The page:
Senators spent their last day in session before a four-day Easter break talking about the state's need for a long-range water plan -- and a task force to make recommendations.
If the country ever runs out of gas, oil or coal, they could be replaced with alternative sources, the Legislature's Natural Resources Committee Chairman Tom Carlson told the Legislature on Thursday.
"We will survive," he said.
If it runs out of water, he said, "We will die."
With that bit of foreboding, Carlson kicked off the discussion of a bill (LB517) that would create a water funding task force.
The debate ended with advancement of the bill from first round on a 36-0 vote.
"I can't emphasize enough the importance of this discussion and what it means not only to what is happening in the here and now, but what will happen well into our future," said Sen. Annette Dubas of Fullerton.
The task force would identify water resources programs, projects and activities in need of funding in order to meet long-term goals of preserving the state's water supply.
Nebraska's water resources -- the Ogallala Aquifer and rain -- are like a money-producing mint, Carlson said.
"And we need to take care of them. We need to look at how we could better use them."
The state has 1 million acre feet of water (one acre foot equals 12 inches over an acre of land) coming in every year -- and 8 million acre feet of water leaving via rivers and streams.
"We need to look at how we can capture water in times of plenty ... in the northern part and in the western part of the state, so that we have that water available in times of need," Carlson said.
Sen. Lydia Brasch of Bancroft said Nebraska's economy needs water.
"Serving on the Natural Resources Committee, more than ever I realize that water does make money," Brasch said. "It puts money back where we take it."
The state Department of Natural Resources estimates $3 million would be needed to contract with experts to carry out the water study.
Appropriations Chairman Heath Mello said he has talked to Carlson about narrowing the scope of the study to reduce the costs. Carlson said he would work with Mello and Natural Resources to accomplish that before the bill comes back for a second round of debate.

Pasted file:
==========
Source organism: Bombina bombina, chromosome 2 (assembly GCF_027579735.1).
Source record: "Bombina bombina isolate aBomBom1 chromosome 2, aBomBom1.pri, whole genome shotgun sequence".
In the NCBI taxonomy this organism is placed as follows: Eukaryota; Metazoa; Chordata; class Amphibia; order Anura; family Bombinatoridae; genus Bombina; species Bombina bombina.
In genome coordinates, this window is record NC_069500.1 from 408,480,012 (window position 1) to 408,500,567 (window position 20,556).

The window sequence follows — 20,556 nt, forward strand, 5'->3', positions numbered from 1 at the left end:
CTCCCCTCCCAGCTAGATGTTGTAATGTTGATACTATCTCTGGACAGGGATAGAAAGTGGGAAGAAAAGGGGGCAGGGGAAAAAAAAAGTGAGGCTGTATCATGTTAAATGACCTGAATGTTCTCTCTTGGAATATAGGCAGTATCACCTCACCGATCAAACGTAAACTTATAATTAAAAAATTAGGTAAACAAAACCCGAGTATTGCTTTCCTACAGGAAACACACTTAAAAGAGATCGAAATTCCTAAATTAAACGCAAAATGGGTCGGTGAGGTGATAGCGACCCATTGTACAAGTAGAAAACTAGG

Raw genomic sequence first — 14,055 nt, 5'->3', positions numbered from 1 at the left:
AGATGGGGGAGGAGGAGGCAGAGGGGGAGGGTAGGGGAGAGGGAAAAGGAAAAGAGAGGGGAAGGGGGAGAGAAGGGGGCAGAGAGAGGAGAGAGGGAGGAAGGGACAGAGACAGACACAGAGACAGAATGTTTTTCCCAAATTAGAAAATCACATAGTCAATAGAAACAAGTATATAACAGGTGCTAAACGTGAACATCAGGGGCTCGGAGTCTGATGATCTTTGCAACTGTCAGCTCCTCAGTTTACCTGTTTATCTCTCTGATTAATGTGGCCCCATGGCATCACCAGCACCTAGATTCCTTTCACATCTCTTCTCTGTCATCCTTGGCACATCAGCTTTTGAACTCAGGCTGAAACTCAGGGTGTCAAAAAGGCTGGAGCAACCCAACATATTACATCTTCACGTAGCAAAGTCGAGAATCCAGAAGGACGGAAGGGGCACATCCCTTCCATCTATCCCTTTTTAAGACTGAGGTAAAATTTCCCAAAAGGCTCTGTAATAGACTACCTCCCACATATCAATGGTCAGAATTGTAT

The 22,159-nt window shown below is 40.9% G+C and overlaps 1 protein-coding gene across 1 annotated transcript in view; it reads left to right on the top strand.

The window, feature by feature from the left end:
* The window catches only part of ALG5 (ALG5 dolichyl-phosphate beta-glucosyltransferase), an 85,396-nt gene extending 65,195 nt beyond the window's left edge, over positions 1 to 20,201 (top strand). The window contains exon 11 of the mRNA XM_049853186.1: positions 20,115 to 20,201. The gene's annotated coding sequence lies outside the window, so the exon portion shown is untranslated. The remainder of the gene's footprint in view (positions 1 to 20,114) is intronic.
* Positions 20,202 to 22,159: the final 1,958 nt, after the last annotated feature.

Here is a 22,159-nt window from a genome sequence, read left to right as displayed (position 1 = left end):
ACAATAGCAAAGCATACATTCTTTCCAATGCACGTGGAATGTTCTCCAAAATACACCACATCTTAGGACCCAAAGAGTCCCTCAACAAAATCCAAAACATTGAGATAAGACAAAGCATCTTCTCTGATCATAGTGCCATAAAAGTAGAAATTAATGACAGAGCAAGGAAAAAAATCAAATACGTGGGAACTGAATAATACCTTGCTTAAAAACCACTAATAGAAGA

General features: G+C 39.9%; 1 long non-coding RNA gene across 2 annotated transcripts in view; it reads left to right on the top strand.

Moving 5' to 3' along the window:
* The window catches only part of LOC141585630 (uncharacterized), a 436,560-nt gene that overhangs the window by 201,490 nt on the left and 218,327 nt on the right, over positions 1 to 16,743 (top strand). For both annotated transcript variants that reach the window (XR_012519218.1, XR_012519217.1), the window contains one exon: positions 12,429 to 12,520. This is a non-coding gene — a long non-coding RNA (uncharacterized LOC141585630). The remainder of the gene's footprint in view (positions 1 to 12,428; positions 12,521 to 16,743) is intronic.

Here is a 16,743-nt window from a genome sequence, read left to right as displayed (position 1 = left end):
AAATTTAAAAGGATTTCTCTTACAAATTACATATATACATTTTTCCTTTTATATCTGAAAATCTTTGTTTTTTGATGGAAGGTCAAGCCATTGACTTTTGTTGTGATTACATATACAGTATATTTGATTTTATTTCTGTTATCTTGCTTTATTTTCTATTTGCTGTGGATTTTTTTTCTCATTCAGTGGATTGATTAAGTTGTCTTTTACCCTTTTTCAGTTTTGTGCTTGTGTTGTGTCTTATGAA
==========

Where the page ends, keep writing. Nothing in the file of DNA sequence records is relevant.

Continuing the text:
The bill would:
* Create the Water Funding Task Force within the Department of Natural Resources.
* Authorize the task force to consult with and seek support from public entities, and to hire consultants.
* Require the task force to develop a report to the Legislature with recommendations on prioritized water projects in need of funding and legislation.
* Require the task force to identify and consult with all water use stakeholder groups in Nebraska and create a statewide map that identifies the location of recommended projects in need of funding.
The bill calls for 28 people to be on the task force, including some from the executive branch and 10 appointed by the governor.
Omaha Sen. Steve Lathrop took exception to the make-up of the task force, saying no one from the executive branch should be on it. Rather, he said, it should be state senators bringing in experts from such resources as the University of Nebraska.
Gov. Dave Heineman has the Department of Natural Resources at his disposal, Lathrop said, and if he wanted to lead on the issue he could put his own task force together and assign it to investigate, then lead with a solution.
"That hasn't happened in eight years," he said.
Lathrop also said there's no point in doing a study unless the state is prepared to pay for whatever is recommended. If the study says the state needs to spend hundreds of millions of dollars over the next 20 years, how will the state raise that money, he asked. Increase taxes? Cut other program, such as education?
Lathrop said he appreciates that agriculture is the reason the state weathered the last great recession and the reason Omaha did well.
"And agriculture does well because it has the water available to it to raise the crops that they sell and that fuel our economy," he said.
But the Legislature shouldn't put off the conversation about how to pay for the state's water needs, he said.